The biosphere reserve is located in an agro-ecological zone of Senegal called Ferlo. It is an area of low plateau and alluvial plain formed by the fossil valleys and temporary flows that joins the Ferlo valley. The biosphere reserve is looking into options to diversify traditional livestock rising and subsistence farming livelihoods.
Declaration Date: 2012
Administrative authorities: Ministère de l’Environnement et de la Protection de la Nature; Direction des Eaux, Forêts et Chasse; Direction des Parcs Nationaux
Surface Area: 2,058,214 ha
Core area: 242,564 ha
Buffer zone: 1,156,631 ha
Transition area: 659,019 ha
Latitude: 14°24’N - 16°11’N
Longitude: 13°07’W - 14°51’W
Central point: 15°17’N - 13°57’W
The biosphere reserve is part of the Senegal-Mauritania basin. The area has a tropical-sahelian climate in the north and a sudano-sahelian climate in the south. The average rainfall ranges from 300 mm in the north to 600 mm in the south. The altitude rarely exceeds 50 m except at significant dune accumulations. The geological substrate consists almost entirely of sandstone and clay formations from the Continental Terminal covert by Quaternary sands that create sand dune formations of 1 to 5 m thick.
The biosphere reserve hosts relict plant and animal species of national, sub-regional and even international importance. It has a rich and diverse fauna and is home to emblematic species like the red-fronted gazelle (Gazella rufifrons), the golden jackal (Canis aureus), the spotted hyena (Crocuta crocuta), the oryx, the dorcas gazelles (Gazella dorcas neglecta) and the helmeted guinea fowl (Numida meleagris). Ferlo is currently the only refuge of the red-necked ostriches (Struthio camelus camelus) in the Sahel.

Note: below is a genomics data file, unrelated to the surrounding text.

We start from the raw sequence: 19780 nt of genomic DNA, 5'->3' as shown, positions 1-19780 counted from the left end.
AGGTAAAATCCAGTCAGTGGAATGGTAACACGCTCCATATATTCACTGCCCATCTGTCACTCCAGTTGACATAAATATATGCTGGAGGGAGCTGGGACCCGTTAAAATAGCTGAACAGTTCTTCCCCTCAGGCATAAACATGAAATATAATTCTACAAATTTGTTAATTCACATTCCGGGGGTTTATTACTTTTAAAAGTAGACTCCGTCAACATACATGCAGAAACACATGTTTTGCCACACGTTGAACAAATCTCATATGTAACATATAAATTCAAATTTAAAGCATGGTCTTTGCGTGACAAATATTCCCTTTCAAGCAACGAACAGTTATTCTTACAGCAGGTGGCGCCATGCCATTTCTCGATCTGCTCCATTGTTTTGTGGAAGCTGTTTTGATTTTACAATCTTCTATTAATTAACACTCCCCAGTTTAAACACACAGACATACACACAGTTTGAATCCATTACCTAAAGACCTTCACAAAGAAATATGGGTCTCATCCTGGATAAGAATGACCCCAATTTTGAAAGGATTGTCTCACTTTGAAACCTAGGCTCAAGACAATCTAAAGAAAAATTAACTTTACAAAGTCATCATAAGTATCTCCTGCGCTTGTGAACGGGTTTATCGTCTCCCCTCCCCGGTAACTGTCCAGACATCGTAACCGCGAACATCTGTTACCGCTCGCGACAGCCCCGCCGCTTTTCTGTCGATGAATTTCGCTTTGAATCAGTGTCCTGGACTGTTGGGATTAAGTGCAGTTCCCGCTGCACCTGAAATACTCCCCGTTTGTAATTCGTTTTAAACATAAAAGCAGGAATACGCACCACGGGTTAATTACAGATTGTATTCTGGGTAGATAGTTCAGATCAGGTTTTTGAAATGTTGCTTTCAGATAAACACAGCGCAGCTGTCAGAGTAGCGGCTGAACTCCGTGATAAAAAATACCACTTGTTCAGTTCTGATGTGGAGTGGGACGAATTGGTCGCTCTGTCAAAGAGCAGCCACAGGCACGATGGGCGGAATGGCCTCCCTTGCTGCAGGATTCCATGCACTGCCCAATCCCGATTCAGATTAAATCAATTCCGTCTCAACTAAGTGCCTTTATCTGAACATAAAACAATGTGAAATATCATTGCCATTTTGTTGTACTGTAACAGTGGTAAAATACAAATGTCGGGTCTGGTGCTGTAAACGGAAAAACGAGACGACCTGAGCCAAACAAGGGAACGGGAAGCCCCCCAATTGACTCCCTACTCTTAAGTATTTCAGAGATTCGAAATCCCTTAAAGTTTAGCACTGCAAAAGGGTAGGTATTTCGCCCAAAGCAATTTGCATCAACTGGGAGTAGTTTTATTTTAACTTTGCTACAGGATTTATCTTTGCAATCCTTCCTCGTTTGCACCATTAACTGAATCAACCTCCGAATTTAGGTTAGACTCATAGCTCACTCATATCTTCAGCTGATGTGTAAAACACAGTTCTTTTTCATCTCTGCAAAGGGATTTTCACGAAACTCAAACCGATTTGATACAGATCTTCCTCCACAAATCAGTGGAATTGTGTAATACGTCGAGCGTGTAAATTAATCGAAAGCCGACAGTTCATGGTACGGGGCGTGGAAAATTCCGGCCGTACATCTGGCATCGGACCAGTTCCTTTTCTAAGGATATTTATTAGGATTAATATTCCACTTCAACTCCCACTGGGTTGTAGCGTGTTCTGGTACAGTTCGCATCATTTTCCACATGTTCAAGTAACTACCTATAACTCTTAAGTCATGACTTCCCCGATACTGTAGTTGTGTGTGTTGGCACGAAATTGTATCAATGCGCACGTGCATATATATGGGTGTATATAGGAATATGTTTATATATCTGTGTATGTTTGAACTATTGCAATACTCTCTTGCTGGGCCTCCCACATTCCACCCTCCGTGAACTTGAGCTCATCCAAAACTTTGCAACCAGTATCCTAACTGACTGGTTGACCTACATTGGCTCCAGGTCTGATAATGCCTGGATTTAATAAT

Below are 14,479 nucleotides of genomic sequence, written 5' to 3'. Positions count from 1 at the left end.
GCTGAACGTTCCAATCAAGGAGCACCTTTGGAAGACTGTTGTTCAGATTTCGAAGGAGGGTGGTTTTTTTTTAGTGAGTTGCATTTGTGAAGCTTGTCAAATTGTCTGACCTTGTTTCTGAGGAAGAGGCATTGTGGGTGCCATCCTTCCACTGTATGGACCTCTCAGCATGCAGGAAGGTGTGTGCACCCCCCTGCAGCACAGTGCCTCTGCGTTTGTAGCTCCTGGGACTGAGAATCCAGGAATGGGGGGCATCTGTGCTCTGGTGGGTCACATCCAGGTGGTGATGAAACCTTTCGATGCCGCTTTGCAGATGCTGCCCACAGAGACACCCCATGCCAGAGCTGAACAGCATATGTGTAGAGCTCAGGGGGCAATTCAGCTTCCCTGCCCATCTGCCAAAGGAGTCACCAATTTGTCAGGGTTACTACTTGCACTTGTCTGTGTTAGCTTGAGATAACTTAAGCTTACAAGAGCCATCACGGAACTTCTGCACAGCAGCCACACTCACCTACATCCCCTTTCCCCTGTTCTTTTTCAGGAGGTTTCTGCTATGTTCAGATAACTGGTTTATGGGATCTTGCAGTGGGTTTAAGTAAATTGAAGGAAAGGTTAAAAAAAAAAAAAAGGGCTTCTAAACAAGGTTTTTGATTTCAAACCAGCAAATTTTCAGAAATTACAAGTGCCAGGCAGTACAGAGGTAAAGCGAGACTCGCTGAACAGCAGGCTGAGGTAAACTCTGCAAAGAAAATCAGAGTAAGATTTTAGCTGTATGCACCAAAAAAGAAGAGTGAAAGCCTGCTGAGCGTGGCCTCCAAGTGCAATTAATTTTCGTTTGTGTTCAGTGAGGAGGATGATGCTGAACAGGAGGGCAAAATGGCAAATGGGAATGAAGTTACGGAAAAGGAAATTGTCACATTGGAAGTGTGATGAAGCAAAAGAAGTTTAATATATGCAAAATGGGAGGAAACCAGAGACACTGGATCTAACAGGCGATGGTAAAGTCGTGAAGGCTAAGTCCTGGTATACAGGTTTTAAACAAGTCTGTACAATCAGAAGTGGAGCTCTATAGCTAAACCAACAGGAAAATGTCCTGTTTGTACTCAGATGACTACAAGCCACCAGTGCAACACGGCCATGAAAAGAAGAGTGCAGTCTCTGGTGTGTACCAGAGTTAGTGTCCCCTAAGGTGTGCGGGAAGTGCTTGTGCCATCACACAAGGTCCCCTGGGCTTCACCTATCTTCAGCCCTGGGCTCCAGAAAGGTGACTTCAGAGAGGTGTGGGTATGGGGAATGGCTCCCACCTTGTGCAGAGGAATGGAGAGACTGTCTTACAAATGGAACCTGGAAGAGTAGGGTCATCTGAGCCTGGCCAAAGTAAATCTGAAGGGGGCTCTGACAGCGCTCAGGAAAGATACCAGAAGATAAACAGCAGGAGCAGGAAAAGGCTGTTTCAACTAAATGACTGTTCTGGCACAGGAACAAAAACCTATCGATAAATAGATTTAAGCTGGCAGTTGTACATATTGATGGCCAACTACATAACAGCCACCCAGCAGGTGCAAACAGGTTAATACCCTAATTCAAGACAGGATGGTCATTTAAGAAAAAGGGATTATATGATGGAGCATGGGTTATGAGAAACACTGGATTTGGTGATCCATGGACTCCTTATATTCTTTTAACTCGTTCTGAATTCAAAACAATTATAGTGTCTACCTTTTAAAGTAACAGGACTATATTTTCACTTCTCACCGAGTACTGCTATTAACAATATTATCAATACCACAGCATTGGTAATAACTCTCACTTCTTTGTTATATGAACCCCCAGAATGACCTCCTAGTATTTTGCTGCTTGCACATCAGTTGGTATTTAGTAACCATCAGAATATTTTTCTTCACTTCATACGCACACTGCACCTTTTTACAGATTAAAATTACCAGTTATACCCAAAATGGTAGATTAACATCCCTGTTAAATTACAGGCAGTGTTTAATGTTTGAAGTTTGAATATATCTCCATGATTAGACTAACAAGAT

In terms of vegetation Ferlo is characterized by a great diversity of ecosystems and vegetation types which include savanna, shrub and herbaceous gallery forests along rivers, shrub-steppe, valleys, ponds and pastures.
The population in the biosphere reserve is approximately 60,000 inhabitants from three ethnic groups: Fula, Wolof and Moor. The Fula are the main farmers in the area and constitute the bulk of the population. Ninty percent of the population relies on livestock, fodder resources and milk production during the winter. Subsistence agriculture is the second activity after livestock farming. Ecotourism, aquaculture or sustainable forestry will be promoted in order to diversify sources of income of the population. Ferlo also hosts several research institutions.
Last updated in September 2012Back to top